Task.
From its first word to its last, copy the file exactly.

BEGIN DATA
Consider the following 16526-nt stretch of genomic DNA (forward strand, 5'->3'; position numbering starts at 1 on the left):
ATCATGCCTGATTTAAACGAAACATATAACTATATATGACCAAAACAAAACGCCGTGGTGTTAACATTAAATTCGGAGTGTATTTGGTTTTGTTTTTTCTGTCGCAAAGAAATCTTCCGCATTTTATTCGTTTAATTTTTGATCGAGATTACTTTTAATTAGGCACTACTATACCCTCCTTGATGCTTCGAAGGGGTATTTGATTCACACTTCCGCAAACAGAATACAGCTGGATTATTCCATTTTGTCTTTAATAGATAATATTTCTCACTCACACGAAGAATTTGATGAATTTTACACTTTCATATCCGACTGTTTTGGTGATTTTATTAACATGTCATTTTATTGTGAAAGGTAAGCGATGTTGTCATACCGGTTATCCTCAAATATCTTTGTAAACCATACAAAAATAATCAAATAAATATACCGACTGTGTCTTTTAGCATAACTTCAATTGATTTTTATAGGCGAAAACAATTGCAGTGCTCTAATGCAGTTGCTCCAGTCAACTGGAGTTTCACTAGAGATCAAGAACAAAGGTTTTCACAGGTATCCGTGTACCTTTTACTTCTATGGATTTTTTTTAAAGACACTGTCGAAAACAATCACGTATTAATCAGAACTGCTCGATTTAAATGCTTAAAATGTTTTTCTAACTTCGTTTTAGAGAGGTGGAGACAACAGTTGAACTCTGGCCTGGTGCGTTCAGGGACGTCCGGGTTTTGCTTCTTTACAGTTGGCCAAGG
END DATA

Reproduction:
Consider the following 16526-nt stretch of genomic DNA (forward strand, 5'->3'; position numbering starts at 1 on the left):
ATCATGCCTGATTTAAACGAAACATATAACTATATATGACCAAAACAAAACGCCGTGGTGTTAACATTAAATTCGGAGTGTATTTGGTTTTGTTTTTTCTGTCGCAAAGAAATCTTCCGCATTTTATTCGTTTAATTTTTGATCGAGATTACTTTTAATTAGGCACTACTATACCCTCCTTGATGCTTCGAAGGGGTATTTGATTCACACTTCCGCAAACAGAATACAGCTGGATTATTCCATTTTGTCTTTAATAGATAATATTTCTCACTCACACGAAGAATTTGATGAATTTTACACTTTCATATCCGACTGTTTTGGTGATTTTATTAACATGTCATTTTATTGTGAAAGGTAAGCGATGTTGTCATACCGGTTATCCTCAAATATCTTTGTAAACCATACAAAAATAATCAAATAAATATACCGACTGTGTCTTTTAGCATAACTTCAATTGATTTTTATAGGCGAAAACAATTGCAGTGCTCTAATGCAGTTGCTCCAGTCAACTGGAGTTTCACTAGAGATCAAGAACAAAGGTTTTCACAGGTATCCGTGTACCTTTTACTTCTATGGATTTTTTTTAAAGACACTGTCGAAAACAATCACGTATTAATCAGAACTGCTCGATTTAAATGCTTAAAATGTTTTTCTAACTTCGTTTTAGAGAGGTGGAGACAACAGTTGAACTCTGGCCTGGTGCGTTCAGGGACGTCCGGGTTTTGCTTCTTTACAGTTGGCCAAGG